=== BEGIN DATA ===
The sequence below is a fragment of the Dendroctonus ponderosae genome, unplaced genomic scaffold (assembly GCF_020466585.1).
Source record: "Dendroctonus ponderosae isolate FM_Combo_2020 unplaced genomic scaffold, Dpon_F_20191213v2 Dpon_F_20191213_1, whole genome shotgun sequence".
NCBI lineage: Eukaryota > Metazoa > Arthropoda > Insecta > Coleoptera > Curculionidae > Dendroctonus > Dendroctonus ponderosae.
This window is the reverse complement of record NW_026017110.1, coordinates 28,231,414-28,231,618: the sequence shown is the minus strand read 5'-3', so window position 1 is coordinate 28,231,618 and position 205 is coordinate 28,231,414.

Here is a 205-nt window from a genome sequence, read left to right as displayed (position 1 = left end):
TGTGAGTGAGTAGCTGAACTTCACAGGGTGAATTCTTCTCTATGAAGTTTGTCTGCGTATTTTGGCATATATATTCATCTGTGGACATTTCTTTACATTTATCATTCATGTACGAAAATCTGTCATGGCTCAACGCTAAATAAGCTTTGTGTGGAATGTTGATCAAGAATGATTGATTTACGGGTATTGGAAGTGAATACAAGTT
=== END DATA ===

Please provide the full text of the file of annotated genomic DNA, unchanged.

The sequence below is a fragment of the Dendroctonus ponderosae genome, unplaced genomic scaffold (assembly GCF_020466585.1).
Source record: "Dendroctonus ponderosae isolate FM_Combo_2020 unplaced genomic scaffold, Dpon_F_20191213v2 Dpon_F_20191213_1, whole genome shotgun sequence".
NCBI lineage: Eukaryota > Metazoa > Arthropoda > Insecta > Coleoptera > Curculionidae > Dendroctonus > Dendroctonus ponderosae.
This window is the reverse complement of record NW_026017110.1, coordinates 28,231,414-28,231,618: the sequence shown is the minus strand read 5'-3', so window position 1 is coordinate 28,231,618 and position 205 is coordinate 28,231,414.

Here is a 205-nt window from a genome sequence, read left to right as displayed (position 1 = left end):
TGTGAGTGAGTAGCTGAACTTCACAGGGTGAATTCTTCTCTATGAAGTTTGTCTGCGTATTTTGGCATATATATTCATCTGTGGACATTTCTTTACATTTATCATTCATGTACGAAAATCTGTCATGGCTCAACGCTAAATAAGCTTTGTGTGGAATGTTGATCAAGAATGATTGATTTACGGGTATTGGAAGTGAATACAAGTT